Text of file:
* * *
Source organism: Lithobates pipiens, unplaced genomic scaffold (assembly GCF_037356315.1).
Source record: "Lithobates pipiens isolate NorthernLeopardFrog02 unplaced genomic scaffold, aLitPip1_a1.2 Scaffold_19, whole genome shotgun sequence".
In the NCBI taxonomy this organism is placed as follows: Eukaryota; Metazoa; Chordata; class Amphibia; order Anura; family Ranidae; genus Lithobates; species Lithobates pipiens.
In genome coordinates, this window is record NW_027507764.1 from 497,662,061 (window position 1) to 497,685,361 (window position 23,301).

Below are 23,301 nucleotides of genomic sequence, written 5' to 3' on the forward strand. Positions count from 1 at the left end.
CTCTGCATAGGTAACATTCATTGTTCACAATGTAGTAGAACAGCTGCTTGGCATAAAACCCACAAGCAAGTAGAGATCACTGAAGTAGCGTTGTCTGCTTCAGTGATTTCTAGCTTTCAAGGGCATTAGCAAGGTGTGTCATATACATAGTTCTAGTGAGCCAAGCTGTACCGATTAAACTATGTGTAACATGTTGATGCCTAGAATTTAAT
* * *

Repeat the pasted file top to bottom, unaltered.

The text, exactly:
Source organism: Lithobates pipiens, unplaced genomic scaffold (assembly GCF_037356315.1).
Source record: "Lithobates pipiens isolate NorthernLeopardFrog02 unplaced genomic scaffold, aLitPip1_a1.2 Scaffold_19, whole genome shotgun sequence".
In the NCBI taxonomy this organism is placed as follows: Eukaryota; Metazoa; Chordata; class Amphibia; order Anura; family Ranidae; genus Lithobates; species Lithobates pipiens.
In genome coordinates, this window is record NW_027507764.1 from 497,662,061 (window position 1) to 497,685,361 (window position 23,301).

Below are 23,301 nucleotides of genomic sequence, written 5' to 3' on the forward strand. Positions count from 1 at the left end.
CTCTGCATAGGTAACATTCATTGTTCACAATGTAGTAGAACAGCTGCTTGGCATAAAACCCACAAGCAAGTAGAGATCACTGAAGTAGCGTTGTCTGCTTCAGTGATTTCTAGCTTTCAAGGGCATTAGCAAGGTGTGTCATATACATAGTTCTAGTGAGCCAAGCTGTACCGATTAAACTATGTGTAACATGTTGATGCCTAGAATTTAAT